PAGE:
A Bristol man has invented new technology which could improve the way the video-assisted referees and television match officials work in football and rugby.
Patrick Sullivan’s new technology could replace the traditional VAR in football, TMO in rugby and ‘Hawk-Eye’ in tennis – but it is rugby that could really benefit from the invention.
The 25-year-old, who went to the University of Bristol and has stayed on in the city to develop his technology and do a doctorate, has now taken out a patent for the idea.
The patent uses electromagnetic materials instead of cameras, and effectively is a modern kind of scan or x-ray that will pinpoint the bodies and balls where traditional VAR camera angles are obscured.
Patrick came up with the idea while at university in Bristol, after getting frustrated by the failure of the TMO system to be able to spot whether a try had been scored at the bottom of a maul in rugby.
The electromagnetic technology won’t stop the kind of human errors that saw both the on-pitch referee Mike Dean and the VAR Stuart Atwell inexplicably miss Everton’s Ben Godfrey appear to deliberately stand on the face of Arsenal defender Takehiro Tomiyasu at Goodison Park on Monday night, but it would prove invaluable where the regular cameras are obscured.
“This invention could compete with and even replace current technologies,” said Patrick.
Current designs rely on cameras which track a ball’s trajectory to check if it crossed the line. But the new patent uses electroconductive materials such as nickel, silver or graphene instead.
The benefits for rugby, where referees struggle to peer into a mass of bodies to ascertain whether the ball has been grounded or held up over the line, are obvious – the technology would scan everything in the scene and be able to ‘see through’ players to see the status of the ball.
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But the new system could also be used in other sports like football and athletics, and for performance analysis and refereeing.
Patrick has worked on the project for two and a half years, and has a GB patent, a pending international patent, and is about to set up a new company to develop the technology.
He said he always wanted to be an inventor. “When I was 11 one of my dad’s closest friends told me ‘you can’t be an inventor but you can be an engineer, which is almost the same thing’,” he said.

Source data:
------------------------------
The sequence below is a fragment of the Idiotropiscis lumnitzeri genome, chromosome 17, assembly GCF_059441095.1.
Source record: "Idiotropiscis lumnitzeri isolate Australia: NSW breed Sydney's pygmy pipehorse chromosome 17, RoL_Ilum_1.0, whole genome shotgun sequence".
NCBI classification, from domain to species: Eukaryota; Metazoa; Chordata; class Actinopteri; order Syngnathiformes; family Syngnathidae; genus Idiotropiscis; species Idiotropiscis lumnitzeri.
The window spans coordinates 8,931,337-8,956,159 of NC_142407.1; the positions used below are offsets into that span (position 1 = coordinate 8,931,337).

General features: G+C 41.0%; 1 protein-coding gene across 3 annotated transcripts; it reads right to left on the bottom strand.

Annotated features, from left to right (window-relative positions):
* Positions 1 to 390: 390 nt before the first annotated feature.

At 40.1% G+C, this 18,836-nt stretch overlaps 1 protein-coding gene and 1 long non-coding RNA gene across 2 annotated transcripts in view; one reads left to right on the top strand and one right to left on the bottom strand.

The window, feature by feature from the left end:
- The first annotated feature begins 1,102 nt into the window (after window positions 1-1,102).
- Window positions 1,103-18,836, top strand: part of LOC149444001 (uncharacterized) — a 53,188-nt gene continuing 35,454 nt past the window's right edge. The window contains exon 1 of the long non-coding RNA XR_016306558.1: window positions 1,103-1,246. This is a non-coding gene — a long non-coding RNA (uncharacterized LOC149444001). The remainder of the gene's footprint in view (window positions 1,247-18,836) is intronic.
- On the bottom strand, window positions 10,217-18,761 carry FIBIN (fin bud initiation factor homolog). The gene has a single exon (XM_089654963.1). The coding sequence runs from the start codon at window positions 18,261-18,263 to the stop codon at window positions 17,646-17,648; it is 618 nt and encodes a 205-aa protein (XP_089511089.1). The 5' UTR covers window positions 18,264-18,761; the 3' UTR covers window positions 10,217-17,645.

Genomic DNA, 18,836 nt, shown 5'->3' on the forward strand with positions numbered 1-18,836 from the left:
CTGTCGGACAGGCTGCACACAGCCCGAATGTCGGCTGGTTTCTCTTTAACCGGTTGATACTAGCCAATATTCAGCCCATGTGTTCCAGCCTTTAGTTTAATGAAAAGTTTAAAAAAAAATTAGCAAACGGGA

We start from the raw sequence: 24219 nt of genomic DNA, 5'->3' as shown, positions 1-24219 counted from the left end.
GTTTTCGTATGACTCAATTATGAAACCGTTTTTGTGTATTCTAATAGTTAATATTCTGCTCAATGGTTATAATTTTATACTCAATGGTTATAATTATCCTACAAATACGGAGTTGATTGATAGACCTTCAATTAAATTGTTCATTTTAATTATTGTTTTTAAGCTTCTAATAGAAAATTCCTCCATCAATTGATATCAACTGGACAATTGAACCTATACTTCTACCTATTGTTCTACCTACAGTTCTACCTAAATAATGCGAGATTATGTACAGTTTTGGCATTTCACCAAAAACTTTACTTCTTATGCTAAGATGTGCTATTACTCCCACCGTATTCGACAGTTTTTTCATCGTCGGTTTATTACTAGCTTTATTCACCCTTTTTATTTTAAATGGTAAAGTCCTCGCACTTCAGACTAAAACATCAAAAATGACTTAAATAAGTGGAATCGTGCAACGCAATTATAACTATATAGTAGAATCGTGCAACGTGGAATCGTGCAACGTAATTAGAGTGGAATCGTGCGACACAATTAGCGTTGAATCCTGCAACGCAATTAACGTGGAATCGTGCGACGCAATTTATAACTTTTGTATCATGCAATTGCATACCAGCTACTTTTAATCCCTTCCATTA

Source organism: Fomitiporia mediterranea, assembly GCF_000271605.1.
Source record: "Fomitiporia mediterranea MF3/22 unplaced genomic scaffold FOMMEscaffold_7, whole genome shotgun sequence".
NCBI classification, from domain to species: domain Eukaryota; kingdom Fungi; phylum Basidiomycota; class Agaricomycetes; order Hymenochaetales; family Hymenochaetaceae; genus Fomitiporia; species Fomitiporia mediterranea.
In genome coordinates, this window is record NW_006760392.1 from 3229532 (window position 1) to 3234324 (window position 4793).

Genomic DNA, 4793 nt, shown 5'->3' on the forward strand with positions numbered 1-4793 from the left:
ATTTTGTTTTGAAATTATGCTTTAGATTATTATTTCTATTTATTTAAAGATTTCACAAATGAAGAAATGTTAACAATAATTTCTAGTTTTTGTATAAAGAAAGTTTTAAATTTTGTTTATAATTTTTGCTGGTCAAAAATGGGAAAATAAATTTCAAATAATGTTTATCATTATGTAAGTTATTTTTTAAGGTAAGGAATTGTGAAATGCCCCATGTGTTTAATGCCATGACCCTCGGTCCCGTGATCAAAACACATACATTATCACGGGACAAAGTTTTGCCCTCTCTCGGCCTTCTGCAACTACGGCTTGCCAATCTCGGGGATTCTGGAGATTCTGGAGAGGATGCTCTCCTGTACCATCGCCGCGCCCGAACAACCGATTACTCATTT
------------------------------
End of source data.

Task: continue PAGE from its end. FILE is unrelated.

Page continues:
“I used to design stuff all the time back then. My first idea for a single item dishwasher was never going to happen, nor was my wind turbine-powered car, but while on my engineering undergraduate at Bristol University I finally hit on one that could work.
“This invention could compete with and even replace current technologies used in football, tennis, rugby and more. It will be great to add something to the sports that I’ve spent so many years following,” he added.
His idea got off the ground when he linked up with Dr Mo Abolkheir, an honorary philosopher of inventions and patents at the University of Bristol, who said he had begun mulling the problem over himself, after watching a debatable decision at the Principality Stadium in Cardiff.
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“As a philosopher, it is quite satisfying to see an abstract model being implemented and producing successful practical results,” said Dr Abolkheir. “As a teacher, it is a genuine pleasure to collaborate with Patrick Sullivan, who exhibited impressive engineering competence even when he was still an undergraduate.
“The team is currently working on further technological developments, with more patents to come: watch this space.”
Now Patrick said he can actually speak up when someone in the pub says ‘they need to invent something’ as another TMO ‘try awarded’ decision is debated. “When I was in the pub with mates I had to grit my teeth when decisions were being made by TMO or VAR,” he said. “Now the patent has been issued I can finally tell them about the invention,” he added.